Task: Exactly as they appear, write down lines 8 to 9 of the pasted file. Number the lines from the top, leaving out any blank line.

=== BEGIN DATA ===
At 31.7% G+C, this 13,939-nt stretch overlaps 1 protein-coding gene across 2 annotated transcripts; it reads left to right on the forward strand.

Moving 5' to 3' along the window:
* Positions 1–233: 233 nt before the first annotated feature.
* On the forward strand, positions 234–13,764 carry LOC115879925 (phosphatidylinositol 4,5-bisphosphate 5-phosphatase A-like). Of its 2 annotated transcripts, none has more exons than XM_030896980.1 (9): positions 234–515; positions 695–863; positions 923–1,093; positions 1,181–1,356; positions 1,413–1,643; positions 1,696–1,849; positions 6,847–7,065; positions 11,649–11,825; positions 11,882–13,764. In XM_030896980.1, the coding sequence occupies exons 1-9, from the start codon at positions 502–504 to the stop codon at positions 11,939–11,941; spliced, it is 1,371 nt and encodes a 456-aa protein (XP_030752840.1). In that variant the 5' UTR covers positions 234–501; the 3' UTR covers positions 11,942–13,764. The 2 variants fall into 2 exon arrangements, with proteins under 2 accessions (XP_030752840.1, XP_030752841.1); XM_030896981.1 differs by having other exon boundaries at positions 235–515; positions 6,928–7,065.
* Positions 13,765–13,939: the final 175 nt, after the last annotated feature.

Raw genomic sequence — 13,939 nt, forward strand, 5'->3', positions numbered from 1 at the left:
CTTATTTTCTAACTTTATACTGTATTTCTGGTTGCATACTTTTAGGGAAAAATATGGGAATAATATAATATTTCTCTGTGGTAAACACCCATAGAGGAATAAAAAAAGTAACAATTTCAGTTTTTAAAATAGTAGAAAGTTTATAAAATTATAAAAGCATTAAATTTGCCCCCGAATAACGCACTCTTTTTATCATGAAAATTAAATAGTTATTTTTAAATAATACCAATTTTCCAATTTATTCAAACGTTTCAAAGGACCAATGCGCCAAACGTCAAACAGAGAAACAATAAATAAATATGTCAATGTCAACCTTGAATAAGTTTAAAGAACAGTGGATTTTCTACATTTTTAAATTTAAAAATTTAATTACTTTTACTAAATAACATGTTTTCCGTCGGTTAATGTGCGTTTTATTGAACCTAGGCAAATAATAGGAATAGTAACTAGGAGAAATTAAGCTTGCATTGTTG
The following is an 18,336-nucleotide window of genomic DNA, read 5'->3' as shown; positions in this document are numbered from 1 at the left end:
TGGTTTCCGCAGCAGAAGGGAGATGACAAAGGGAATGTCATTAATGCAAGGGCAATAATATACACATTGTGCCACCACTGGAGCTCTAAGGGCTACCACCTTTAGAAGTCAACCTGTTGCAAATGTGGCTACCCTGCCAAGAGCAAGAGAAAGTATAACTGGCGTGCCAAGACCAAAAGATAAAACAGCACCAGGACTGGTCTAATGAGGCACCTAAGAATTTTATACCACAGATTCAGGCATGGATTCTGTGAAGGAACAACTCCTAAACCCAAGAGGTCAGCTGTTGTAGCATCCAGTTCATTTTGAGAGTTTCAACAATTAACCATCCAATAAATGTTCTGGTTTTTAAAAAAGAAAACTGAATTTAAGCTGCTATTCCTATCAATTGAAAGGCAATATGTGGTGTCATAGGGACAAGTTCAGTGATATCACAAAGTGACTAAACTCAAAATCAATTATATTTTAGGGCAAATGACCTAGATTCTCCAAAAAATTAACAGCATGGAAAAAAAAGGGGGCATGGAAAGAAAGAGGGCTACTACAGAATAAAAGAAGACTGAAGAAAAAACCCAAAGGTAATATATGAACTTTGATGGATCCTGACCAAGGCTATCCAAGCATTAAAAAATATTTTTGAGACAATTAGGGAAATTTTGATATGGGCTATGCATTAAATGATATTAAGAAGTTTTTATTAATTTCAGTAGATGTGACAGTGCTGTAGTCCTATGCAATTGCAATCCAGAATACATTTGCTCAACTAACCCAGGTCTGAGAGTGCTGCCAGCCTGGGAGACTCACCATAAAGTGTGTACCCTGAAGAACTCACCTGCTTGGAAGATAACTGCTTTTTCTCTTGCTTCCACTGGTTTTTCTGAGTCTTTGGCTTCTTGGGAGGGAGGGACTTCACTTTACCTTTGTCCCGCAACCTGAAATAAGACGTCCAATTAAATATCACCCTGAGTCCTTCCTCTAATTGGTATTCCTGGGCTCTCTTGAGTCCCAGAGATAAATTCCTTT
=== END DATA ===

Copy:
The following is an 18,336-nucleotide window of genomic DNA, read 5'->3' as shown; positions in this document are numbered from 1 at the left end:
TGGTTTCCGCAGCAGAAGGGAGATGACAAAGGGAATGTCATTAATGCAAGGGCAATAATATACACATTGTGCCACCACTGGAGCTCTAAGGGCTACCACCTTTAGAAGTCAACCTGTTGCAAATGTGGCTACCCTGCCAAGAGCAAGAGAAAGTATAACTGGCGTGCCAAGACCAAAAGATAAAACAGCACCAGGACTGGTCTAATGAGGCACCTAAGAATTTTATACCACAGATTCAGGCATGGATTCTGTGAAGGAACAACTCCTAAACCCAAGAGGTCAGCTGTTGTAGCATCCAGTTCATTTTGAGAGTTTCAACAATTAACCATCCAATAAATGTTCTGGTTTTTAAAAAAGAAAACTGAATTTAAGCTGCTATTCCTATCAATTGAAAGGCAATATGTGGTGTCATAGGGACAAGTTCAGTGATATCACAAAGTGACTAAACTCAAAATCAATTATATTTTAGGGCAAATGACCTAGATTCTCCAAAAAATTAACAGCATGGAAAAAAAAGGGGGCATGGAAAGAAAGAGGGCTACTACAGAATAAAAGAAGACTGAAGAAAAAACCCAAAGGTAATATATGAACTTTGATGGATCCTGACCAAGGCTATCCAAGCATTAAAAAATATTTTTGAGACAATTAGGGAAATTTTGATATGGGCTATGCATTAAATGATATTAAGAAGTTTTTATTAATTTCAGTAGATGTGACAGTGCTGTAGTCCTATGCAATTGCAATCCAGAATACATTTGCTCAACTAACCCAGGTCTGAGAGTGCTGCCAGCCTGGGAGACTCACCATAAAGTGTGTACCCTGAAGAACTCACCTGCTTGGAAGATAACTGCTTTTTCTCTTGCTTCCACTGGTTTTTCTGAGTCTTTGGCTTCTTGGGAGGGAGGGACTTCACTTTACCTTTGTCCCGCAACCTGAAATAAGACGTCCAATTAAATATCACCCTGAGTCCTTCCTCTAATTGGTATTCCTGGGCTCTCTTGAGTCCCAGAGATAAATTCCTTT